Free wine tastings have gone the way of Napa and Sonoma lore—if we want to sip the good stuff, we have to pony up. But we also believe that you get what you pay for. These five new spots aren't just pouring wine—they are offering luxury experiences we won't soon forget. Those memories? Priceless.
Though their first exposure to wine may have been a box of Franzia, the cohort of millennials interested in drinking and tasting real wine, and the amount of disposable income they have at hand to do so, is on the rise. Yet big wine tasting events haven't shifted to meet the interests of younger wine drinkers, with sedate environs and dull classes focusing on those who've already become connoisseurs. The twentysomething team of Tyler Balliet and Morgan First, otherwise known as Second Glass, are aiming to change all that.
Yesterday I blind tasted a wine at RN74 with a couple of top sommeliers. It was light colored, obviously Pinot, probably Burgundy. Bright with perfume and fresh berry fruit flavors, the wine had punchy acidity, a lean body, and a bit of tannin. I guessed 1988 Chambolle--a lean, high acid year that also made lovely perfumed wines. The sommeliers guessed younger--2001 and 1996. We were all wrong, it turned out, but I was the closest. It was indeed Chambolle. Yet my vintage was off by 26 YEARS! The wine was a 1962.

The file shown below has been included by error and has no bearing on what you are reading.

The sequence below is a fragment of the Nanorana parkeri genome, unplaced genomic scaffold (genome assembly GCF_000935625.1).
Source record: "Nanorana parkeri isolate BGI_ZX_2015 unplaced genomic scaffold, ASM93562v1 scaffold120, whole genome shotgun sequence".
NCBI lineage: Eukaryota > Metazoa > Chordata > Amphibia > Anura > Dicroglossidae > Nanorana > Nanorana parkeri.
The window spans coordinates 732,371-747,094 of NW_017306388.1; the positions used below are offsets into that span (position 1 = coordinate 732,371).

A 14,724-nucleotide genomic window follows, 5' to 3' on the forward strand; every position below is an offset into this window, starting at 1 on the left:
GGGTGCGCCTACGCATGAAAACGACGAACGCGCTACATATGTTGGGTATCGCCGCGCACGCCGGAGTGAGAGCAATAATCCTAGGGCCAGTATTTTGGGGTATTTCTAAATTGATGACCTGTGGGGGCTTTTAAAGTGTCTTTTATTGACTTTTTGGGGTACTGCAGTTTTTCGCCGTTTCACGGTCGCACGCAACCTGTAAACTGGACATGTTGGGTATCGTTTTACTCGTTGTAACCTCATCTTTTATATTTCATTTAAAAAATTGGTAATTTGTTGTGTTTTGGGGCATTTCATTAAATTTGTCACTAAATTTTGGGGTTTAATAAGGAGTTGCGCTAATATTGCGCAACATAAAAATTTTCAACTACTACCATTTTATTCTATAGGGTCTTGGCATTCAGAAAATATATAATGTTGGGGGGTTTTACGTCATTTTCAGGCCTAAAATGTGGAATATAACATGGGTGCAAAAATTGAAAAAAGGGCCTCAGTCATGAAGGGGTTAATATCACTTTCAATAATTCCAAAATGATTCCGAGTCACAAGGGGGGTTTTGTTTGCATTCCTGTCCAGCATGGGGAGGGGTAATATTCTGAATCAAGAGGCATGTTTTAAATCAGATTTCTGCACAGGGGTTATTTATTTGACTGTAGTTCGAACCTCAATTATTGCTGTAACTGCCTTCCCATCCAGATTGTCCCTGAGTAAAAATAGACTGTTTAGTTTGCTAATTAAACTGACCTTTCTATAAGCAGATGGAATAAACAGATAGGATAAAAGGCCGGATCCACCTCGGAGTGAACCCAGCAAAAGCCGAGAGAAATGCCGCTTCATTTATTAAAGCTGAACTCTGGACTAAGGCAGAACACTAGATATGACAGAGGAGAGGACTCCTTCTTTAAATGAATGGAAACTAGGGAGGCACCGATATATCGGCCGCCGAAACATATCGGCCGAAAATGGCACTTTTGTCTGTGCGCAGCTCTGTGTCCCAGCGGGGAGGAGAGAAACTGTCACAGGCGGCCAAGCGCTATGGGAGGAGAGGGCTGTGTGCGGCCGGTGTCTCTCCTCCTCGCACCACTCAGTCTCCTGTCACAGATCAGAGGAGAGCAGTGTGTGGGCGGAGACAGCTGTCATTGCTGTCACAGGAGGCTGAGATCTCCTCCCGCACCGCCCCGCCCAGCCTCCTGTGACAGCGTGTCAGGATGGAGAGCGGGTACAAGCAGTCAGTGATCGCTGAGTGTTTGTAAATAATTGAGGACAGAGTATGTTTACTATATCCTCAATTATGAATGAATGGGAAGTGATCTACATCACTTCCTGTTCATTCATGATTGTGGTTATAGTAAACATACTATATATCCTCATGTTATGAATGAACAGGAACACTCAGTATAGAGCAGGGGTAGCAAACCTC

Spring has sprung, and what better way to celebrate the changing of the clock than by indulging in some oenophile fun?
As part of the 31st annual Russian River Wine Road, 100 wineries will open their doors to the public starting March 13 in a three-day festival full of barrel tastings, chats with winemakers, and chances to explore the stunning Alexander, Dry Creek and Russian River Valley wine regions. Additionally, you'll have the opportunity to purchase limited-edition "futures"--wine that has yet to be bottled and will be picked up 12 to 18 months later--at a discount.